Technology: When it’s working well, we love the convenience it can offer us, but it can also bring life to a standstill when a technical issue causes a freeze on your finances.
Customers of Commonwealth Bank (CBA) would know that well, having recently experienced a 12-hour outage that saw millions of people unable to transfer or receive money, while some had to wait several days for funds to clear.
@CommBank Urgently need to get money out and I am unable to. No cash, no nothing. Now I’m starving. Disappointed on such a humid day 😰Surely we deserve more than an apology. Time spent on this inconvenience is time I cannot get back. Robbing me of the most valuable currency ⏰
— Philip Juan Sillah Jr. (@JuanSillah) October 17, 2019
It’s not the only bank to have raised customers’ hackles over network failures, with National Australia Bank experiencing two outages within a week earlier this year.
Statistics released by the Payment System Board last Thursday – on the same day as CBA’s blackout – showed the frequency and number of outages had increased overall in the past year.
Australian Payments Network CEO Andy White told Canstar that participants in the payments system see reducing operational problems as a “priority”.
“Operational outages are relatively rare, but when they do happen they can be inconvenient and frustrating for customers,” Mr White said.
“We’re working to improve the actual incident data’s consistency by focusing it on customer impact, and to agree and implement a framework for disclosing such data.”
He said customers could be reassured by the widespread availability of ATMs and point-of-sale devices such as EFTPOS facilities, most of which have cash withdrawal options, to access their funds at any time.
Canstar money expert Effie Zahos said consumers needed to take matters into their own hands if a financial institution couldn’t ensure their software services were reliable.
“For some of us a bank outage is just an inconvenience, for others wanting to pay bills or settle on purchases, an outage can turn into a financial nightmare,” Ms Zahos said.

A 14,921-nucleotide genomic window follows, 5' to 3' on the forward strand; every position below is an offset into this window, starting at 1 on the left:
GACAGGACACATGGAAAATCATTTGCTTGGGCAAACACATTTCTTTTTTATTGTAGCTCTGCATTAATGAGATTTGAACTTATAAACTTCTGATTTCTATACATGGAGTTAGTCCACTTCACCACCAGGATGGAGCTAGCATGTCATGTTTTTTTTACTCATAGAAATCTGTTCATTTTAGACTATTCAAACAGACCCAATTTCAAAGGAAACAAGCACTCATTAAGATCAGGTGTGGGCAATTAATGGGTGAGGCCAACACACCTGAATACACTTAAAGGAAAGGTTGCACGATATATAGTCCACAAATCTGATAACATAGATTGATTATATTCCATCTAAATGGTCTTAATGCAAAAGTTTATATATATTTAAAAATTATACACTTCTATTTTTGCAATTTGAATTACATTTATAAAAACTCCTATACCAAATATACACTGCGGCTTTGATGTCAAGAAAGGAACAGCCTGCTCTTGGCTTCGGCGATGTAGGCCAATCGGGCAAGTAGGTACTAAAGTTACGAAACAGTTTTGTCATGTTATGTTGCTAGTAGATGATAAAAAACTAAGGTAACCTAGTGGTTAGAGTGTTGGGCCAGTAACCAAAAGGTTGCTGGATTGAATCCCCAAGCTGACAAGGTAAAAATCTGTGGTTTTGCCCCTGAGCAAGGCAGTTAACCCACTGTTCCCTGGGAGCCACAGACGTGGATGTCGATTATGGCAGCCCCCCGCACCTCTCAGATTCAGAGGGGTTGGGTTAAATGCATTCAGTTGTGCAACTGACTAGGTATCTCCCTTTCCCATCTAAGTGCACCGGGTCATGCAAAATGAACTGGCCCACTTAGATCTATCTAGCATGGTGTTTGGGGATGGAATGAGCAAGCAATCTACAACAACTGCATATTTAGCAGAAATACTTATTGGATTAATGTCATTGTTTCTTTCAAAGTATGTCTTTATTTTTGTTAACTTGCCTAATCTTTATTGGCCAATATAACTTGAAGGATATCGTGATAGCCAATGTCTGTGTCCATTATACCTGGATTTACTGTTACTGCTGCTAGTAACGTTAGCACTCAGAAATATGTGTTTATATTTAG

“If your bank continues to have software glitches then maybe the best thing you can do is pack up your accounts and give your business to somebody who has a better track record.”
Ms Zahos said for customers worried about how to survive a bank outage in the future, there are a few steps they could take.
Tips on how to survive a bank outage in Australia
1. Contact your creditors
First things first, contact your creditors to let them know your situation if you have any bills due. Whether it’s your phone, electricity or gas bill, the provider may be able to give you some wiggle room on the bill’s due date, or waive any late fees.
If you are still charged late fees, keep a record of those (see the next step).
2. Keep calm and keep a record
If you notice late fees or interest charges stacking up as a result of not being able to access your bank account during a network outage, Ms Zahos’ advice is to stay calm. She said chances are your bank should be coughing up to cover these costs.
“You want to be able to claim these costs back from your bank when things get up and running again,” she said.
CBA promised to refund any customers who incurred fees and charges associated with its network issue last Thursday, and has so far credited $50 to about 150,000 customers with the description saying “Sorry from CBA”.
3. Get thrifty with payment options
Did you know you can buy groceries with PayPal online? Woolies and Coles accept the money transfer service as a form of payment now, so Ms Zahos suggests this could be worth considering as a backup if you can’t use your credit or debit card or access online banking.
Alternative payment options like PayPal typically allow you to keep an account balance without having to withdraw any funds from your bank account.
4. Spread your (bank) love
Opening up an emergency fund with another bank could be a good option to help ensure you always have some money on hand, just in case your primary bank suffers an outage.
“If there’s one thing to be learnt from bank outages is that it pays to spread your love,” Ms Zahos said.
“An emergency account with a debit Visa or Mastercard connected to it – and no fees of course – that’s separate from your main account means you’re never at the mercy of just one payment provider.”
Image source: Vesna cvorovic (Shutterstock)